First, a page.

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Paul, the Pastorals, and Women

Based on what I said in the previous post, Paul’s attitude toward women in the church may seem inconsistent, or at least ambivalent.  Women could participate in his churches as ministers, prophets, and even apostles.  But they were to maintain their social status as women and not appear to be like men.  This apparent ambivalence led to a very interesting historical result.  When the dispute over the role of women in the church later came to a head, both sides could appeal to the apostle’s authority in support of their views.  On one side were those who urged a complete equality between men and women in the churches.  Some such believers told tales of Paul’s own female companions, women like Thecla, who renounced marriage and sexual activities, led ascetic lives, and to taught male believers in church.  On the other side were those who urged women to be in complete submission to men.  Believers like this could combat the tales of Thecla and other women leaders by portraying Paul as an apostle who insisted on marriage, spurned asceticism, and forbade women to teach.

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The Non-Pauline Oppression of Women
Paul’s View of Women in the Church

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Comments

  1. Avatar
    proveit  July 31, 2013

    When I was in first or second grade, a slightly older red-haired boy said the following to me:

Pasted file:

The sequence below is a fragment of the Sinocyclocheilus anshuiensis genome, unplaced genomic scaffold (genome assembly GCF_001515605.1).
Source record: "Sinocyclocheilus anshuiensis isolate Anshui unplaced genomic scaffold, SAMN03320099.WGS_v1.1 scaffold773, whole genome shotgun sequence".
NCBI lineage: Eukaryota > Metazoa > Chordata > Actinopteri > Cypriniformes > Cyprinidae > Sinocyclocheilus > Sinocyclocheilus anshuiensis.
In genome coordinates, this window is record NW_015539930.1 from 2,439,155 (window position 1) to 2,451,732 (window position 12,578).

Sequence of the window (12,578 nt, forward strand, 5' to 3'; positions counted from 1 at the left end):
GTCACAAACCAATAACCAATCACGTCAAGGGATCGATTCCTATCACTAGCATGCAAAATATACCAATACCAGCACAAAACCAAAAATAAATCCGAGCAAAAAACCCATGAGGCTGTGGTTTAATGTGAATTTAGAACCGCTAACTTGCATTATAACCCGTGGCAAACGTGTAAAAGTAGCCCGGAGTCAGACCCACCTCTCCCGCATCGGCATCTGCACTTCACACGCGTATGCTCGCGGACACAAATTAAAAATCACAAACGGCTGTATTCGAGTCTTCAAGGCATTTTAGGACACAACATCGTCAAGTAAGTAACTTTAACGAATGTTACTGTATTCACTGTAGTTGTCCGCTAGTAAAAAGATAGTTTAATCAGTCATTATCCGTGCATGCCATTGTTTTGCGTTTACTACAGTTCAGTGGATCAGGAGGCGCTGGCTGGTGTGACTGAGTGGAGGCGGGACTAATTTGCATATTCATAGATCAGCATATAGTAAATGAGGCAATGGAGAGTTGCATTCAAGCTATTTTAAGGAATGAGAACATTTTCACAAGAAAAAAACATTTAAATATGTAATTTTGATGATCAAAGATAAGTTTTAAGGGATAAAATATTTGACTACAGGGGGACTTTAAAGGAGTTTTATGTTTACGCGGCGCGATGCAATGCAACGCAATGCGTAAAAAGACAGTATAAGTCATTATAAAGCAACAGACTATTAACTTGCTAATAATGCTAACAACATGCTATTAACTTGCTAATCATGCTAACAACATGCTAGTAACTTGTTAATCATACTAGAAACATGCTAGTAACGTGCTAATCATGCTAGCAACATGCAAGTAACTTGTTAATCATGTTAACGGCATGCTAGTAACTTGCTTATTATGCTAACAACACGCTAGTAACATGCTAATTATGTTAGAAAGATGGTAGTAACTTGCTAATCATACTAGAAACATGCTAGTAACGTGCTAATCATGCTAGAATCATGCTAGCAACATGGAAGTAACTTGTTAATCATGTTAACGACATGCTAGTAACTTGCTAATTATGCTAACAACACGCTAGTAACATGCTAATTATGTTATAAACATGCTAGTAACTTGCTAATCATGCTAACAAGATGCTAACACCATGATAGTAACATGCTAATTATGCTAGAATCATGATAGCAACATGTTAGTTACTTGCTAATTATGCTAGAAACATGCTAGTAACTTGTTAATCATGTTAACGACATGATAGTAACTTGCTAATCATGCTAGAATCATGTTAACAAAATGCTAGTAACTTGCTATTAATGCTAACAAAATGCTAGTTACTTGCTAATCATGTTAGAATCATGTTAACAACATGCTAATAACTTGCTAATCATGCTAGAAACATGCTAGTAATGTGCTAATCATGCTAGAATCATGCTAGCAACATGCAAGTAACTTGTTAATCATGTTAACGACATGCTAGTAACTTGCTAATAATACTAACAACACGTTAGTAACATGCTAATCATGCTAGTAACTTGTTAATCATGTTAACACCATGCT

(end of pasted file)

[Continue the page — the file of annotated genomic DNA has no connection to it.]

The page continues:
“I am a boy, you are a girl. God made man in his image. When I grow up I will be a man, but you will only be a woman.”

    This was over fifty years ago yet it is as though it was yesterday. I suppose if this were said to me today, I would say, “You mean men are imaginary too? Glad to be a real woman!” I’m not generally very clever on the spot though.

    As an adult I attended a Methodist Church where they had adopted inclusive wording. I respected their good attempt, but for me it only emphasized this “problem” with the bible.

  2. Avatar
    RonaldTaska  July 31, 2013

    Good review. Nothing can sour one on Biblical literalism faster than seeing a congregation of people argue about the role of women in the church with both sides quoting scripture. Such debates are still occurring.

  3. Avatar
    RonaldTaska  July 31, 2013

    P. S. How could the author of the beautiful 13th chapter of First Corinthians write verses 34 and 35 of the very next chapter?????

    • Avatar
      bobnaumann  August 3, 2013

      I think it is generally accepted that Paul didn’t write these verses but they were inserted later.

  4. Avatar
    Wilusa  July 31, 2013

    Out of context here, but I want to comment on the other issue of Paul’s condoning slavery. I’m certainly not defending it, but I think we have to remember that slavery in Paul’s day was nowhere near as horrible as it would later be in the Americas. Masters and slaves in Paul’s world would usually have been of the same race, and slaves were sometimes able to purchase their freedom.

  5. Avatar
    EricBrown  July 31, 2013

    If 1 Tim 3:2-5, 12 directs that pastors are to be married, out did the church ever justify its (later) manditorily celibate priesthood? Did they rely on another (contradictory?) passage? Is there some dodge they are know to have used (continue to use) to get around 1 Tim 3:2-5, 12?

  6. Avatar
    gavm  August 1, 2013

    speaking of women, your wife Sarah is English I believe Prof Ehrman?
    Tell her one of your readers from Australia say “The Aussies are you smash the poms in the 3rd Ashes Test”
    She will know what it means

    • Bart Ehrman
      Bart Ehrman  August 1, 2013

      Actually I’m in London now, as we speak, so I get it myself! I have to say, though, my wife is not following the Ashes.

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